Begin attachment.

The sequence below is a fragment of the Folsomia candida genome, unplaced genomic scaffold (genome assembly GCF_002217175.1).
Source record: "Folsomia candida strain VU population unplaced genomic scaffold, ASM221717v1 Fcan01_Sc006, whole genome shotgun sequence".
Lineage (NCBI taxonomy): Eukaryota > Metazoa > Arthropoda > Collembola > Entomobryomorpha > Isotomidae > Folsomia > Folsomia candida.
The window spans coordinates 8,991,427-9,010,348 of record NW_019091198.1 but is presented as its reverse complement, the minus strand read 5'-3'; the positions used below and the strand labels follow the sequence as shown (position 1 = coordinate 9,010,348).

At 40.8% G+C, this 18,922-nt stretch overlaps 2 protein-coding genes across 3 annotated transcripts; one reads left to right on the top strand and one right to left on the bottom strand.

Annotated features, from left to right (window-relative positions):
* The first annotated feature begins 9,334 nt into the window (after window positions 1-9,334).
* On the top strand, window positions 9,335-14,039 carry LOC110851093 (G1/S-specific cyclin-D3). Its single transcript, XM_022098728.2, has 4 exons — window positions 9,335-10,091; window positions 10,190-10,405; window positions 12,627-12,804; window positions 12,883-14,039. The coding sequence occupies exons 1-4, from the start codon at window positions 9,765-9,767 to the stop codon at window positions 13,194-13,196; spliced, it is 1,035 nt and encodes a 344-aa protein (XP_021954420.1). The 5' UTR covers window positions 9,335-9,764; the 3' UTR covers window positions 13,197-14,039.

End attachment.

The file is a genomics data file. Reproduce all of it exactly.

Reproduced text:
The sequence below is a fragment of the Folsomia candida genome, unplaced genomic scaffold (genome assembly GCF_002217175.1).
Source record: "Folsomia candida strain VU population unplaced genomic scaffold, ASM221717v1 Fcan01_Sc006, whole genome shotgun sequence".
Lineage (NCBI taxonomy): Eukaryota > Metazoa > Arthropoda > Collembola > Entomobryomorpha > Isotomidae > Folsomia > Folsomia candida.
The window spans coordinates 8,991,427-9,010,348 of record NW_019091198.1 but is presented as its reverse complement, the minus strand read 5'-3'; the positions used below and the strand labels follow the sequence as shown (position 1 = coordinate 9,010,348).

At 40.8% G+C, this 18,922-nt stretch overlaps 2 protein-coding genes across 3 annotated transcripts; one reads left to right on the top strand and one right to left on the bottom strand.

Annotated features, from left to right (window-relative positions):
* The first annotated feature begins 9,334 nt into the window (after window positions 1-9,334).
* On the top strand, window positions 9,335-14,039 carry LOC110851093 (G1/S-specific cyclin-D3). Its single transcript, XM_022098728.2, has 4 exons — window positions 9,335-10,091; window positions 10,190-10,405; window positions 12,627-12,804; window positions 12,883-14,039. The coding sequence occupies exons 1-4, from the start codon at window positions 9,765-9,767 to the stop codon at window positions 13,194-13,196; spliced, it is 1,035 nt and encodes a 344-aa protein (XP_021954420.1). The 5' UTR covers window positions 9,335-9,764; the 3' UTR covers window positions 13,197-14,039.